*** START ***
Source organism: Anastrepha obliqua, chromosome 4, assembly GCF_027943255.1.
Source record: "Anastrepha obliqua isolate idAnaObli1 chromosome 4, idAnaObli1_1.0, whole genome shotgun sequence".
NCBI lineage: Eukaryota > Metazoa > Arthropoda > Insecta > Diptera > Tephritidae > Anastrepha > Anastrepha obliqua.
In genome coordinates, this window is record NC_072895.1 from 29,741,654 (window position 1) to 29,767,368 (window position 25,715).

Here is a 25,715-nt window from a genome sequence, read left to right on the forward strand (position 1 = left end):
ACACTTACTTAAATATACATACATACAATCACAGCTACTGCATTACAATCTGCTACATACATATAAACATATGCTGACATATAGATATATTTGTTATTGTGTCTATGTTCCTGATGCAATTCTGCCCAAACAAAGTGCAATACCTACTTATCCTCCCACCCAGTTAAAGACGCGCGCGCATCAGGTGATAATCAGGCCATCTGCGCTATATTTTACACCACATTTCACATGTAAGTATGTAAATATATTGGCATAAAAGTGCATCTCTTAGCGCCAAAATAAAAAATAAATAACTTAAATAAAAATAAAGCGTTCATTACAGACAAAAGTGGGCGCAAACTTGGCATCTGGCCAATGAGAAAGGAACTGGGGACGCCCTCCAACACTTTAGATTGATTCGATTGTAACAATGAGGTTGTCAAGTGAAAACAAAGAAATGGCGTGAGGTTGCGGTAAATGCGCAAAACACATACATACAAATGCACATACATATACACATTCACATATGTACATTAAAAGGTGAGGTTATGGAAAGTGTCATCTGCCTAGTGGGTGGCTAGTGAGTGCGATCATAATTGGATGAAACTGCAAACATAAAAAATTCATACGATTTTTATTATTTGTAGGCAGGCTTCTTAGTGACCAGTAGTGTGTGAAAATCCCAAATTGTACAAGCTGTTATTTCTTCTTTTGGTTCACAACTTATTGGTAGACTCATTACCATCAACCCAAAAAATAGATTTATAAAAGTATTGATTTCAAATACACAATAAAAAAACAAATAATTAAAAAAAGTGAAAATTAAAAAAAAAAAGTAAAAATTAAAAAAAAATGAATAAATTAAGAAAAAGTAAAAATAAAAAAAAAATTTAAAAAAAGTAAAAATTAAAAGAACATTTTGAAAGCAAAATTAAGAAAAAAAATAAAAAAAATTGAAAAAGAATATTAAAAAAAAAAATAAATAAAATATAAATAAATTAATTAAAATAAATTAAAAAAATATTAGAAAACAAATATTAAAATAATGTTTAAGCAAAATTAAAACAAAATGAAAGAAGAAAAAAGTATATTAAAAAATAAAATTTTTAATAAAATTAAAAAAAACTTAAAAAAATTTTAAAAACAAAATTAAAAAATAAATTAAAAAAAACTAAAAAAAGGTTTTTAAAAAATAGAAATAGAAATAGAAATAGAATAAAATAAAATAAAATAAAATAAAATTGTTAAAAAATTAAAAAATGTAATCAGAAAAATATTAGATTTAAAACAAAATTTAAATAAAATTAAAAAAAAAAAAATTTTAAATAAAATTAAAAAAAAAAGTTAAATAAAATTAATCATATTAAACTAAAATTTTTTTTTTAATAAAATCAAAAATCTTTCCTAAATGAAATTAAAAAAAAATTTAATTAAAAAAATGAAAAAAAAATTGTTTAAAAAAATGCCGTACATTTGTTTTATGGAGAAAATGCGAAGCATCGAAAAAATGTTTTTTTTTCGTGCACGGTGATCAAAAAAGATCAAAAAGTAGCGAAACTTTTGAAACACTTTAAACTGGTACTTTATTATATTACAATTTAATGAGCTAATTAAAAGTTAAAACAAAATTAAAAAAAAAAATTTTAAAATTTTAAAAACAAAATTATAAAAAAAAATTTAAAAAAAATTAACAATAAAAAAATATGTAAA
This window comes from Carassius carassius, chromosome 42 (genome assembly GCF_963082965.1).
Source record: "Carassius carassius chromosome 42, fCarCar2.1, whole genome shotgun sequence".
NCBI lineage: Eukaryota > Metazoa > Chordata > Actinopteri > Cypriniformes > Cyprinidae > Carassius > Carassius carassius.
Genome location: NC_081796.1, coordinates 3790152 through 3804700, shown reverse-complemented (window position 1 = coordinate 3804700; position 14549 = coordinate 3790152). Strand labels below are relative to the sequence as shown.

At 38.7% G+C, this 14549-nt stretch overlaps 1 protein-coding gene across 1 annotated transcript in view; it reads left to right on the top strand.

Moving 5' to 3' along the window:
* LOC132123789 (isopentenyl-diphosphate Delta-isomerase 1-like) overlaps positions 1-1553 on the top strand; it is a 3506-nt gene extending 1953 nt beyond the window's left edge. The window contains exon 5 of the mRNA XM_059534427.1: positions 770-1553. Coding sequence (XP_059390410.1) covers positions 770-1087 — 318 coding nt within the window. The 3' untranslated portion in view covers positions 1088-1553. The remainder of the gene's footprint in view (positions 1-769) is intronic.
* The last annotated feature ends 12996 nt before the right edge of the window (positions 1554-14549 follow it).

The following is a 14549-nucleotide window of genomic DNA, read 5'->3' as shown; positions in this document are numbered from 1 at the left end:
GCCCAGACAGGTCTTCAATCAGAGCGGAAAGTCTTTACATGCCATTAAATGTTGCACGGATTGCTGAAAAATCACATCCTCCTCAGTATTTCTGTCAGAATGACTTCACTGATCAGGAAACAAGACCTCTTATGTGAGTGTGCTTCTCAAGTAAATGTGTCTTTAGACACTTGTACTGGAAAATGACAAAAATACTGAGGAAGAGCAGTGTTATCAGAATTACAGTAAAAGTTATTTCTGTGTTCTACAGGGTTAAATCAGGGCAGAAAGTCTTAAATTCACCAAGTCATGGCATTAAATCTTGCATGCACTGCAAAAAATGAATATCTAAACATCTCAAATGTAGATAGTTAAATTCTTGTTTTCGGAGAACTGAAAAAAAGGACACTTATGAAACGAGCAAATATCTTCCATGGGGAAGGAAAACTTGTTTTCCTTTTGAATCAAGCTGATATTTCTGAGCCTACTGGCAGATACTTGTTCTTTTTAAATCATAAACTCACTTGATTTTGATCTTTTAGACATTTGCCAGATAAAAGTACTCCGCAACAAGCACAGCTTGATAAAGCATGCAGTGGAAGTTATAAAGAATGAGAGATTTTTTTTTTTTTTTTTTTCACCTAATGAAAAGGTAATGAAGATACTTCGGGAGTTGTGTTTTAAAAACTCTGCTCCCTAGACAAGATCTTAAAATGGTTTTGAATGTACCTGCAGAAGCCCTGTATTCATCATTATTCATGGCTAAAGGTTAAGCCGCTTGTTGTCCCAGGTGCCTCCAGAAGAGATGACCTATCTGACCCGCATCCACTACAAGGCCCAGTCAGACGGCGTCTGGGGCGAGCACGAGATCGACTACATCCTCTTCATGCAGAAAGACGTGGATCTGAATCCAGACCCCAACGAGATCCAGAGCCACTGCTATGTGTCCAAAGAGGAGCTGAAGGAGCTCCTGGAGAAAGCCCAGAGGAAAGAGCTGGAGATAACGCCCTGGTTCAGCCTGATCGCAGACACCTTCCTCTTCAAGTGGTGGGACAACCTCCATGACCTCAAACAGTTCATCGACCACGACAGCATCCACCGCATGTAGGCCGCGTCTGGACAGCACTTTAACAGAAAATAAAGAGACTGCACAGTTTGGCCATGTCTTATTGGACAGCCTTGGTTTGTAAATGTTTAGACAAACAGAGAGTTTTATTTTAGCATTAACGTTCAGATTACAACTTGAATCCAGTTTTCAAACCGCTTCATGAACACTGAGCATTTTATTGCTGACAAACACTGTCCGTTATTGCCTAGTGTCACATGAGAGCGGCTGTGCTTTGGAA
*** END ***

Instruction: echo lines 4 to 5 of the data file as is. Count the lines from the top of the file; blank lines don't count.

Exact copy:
In genome coordinates, this window is record NC_072895.1 from 29,741,654 (window position 1) to 29,767,368 (window position 25,715).

Here is a 25,715-nt window from a genome sequence, read left to right on the forward strand (position 1 = left end):